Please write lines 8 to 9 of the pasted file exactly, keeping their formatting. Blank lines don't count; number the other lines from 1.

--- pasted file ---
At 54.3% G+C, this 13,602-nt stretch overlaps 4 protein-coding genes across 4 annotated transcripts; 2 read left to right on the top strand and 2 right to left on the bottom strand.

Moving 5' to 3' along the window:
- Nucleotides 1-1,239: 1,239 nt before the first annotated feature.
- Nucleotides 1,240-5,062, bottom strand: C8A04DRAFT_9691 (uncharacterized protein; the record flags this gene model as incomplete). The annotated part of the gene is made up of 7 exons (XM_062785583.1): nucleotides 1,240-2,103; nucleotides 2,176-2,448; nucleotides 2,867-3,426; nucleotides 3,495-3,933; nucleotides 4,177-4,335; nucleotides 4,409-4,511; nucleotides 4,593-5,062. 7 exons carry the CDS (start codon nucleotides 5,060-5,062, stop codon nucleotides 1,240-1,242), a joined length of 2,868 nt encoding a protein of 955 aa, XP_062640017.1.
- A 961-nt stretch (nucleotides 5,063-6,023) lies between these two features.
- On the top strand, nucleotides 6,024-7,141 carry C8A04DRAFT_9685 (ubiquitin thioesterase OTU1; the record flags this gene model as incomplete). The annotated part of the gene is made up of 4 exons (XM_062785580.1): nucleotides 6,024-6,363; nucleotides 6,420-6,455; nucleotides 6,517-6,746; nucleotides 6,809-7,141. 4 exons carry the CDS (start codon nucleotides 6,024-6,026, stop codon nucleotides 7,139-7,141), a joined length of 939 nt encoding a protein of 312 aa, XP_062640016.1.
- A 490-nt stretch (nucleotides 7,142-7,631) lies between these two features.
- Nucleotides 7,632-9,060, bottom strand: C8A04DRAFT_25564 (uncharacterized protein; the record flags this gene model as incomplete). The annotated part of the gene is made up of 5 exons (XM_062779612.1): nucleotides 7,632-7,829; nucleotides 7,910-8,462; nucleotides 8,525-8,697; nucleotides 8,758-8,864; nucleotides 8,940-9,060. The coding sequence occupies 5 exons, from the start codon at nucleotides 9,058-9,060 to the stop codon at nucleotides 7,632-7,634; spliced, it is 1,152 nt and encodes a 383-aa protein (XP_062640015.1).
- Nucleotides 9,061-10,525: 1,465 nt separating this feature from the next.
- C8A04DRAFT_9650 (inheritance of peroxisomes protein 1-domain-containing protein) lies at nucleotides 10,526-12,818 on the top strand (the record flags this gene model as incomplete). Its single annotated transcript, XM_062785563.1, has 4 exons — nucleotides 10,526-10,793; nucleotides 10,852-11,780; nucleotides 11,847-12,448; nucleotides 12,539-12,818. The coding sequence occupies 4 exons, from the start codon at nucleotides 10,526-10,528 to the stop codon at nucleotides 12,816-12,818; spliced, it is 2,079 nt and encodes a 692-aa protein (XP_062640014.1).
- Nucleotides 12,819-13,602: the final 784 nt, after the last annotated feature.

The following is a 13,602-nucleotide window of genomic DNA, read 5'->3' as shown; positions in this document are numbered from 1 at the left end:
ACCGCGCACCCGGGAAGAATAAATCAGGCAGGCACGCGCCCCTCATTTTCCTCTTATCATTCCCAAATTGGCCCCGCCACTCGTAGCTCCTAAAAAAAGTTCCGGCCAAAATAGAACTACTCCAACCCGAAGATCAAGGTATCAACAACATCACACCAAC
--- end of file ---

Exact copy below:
- Nucleotides 7,632-9,060, bottom strand: C8A04DRAFT_25564 (uncharacterized protein; the record flags this gene model as incomplete). The annotated part of the gene is made up of 5 exons (XM_062779612.1): nucleotides 7,632-7,829; nucleotides 7,910-8,462; nucleotides 8,525-8,697; nucleotides 8,758-8,864; nucleotides 8,940-9,060. The coding sequence occupies 5 exons, from the start codon at nucleotides 9,058-9,060 to the stop codon at nucleotides 7,632-7,634; spliced, it is 1,152 nt and encodes a 383-aa protein (XP_062640015.1).
- Nucleotides 9,061-10,525: 1,465 nt separating this feature from the next.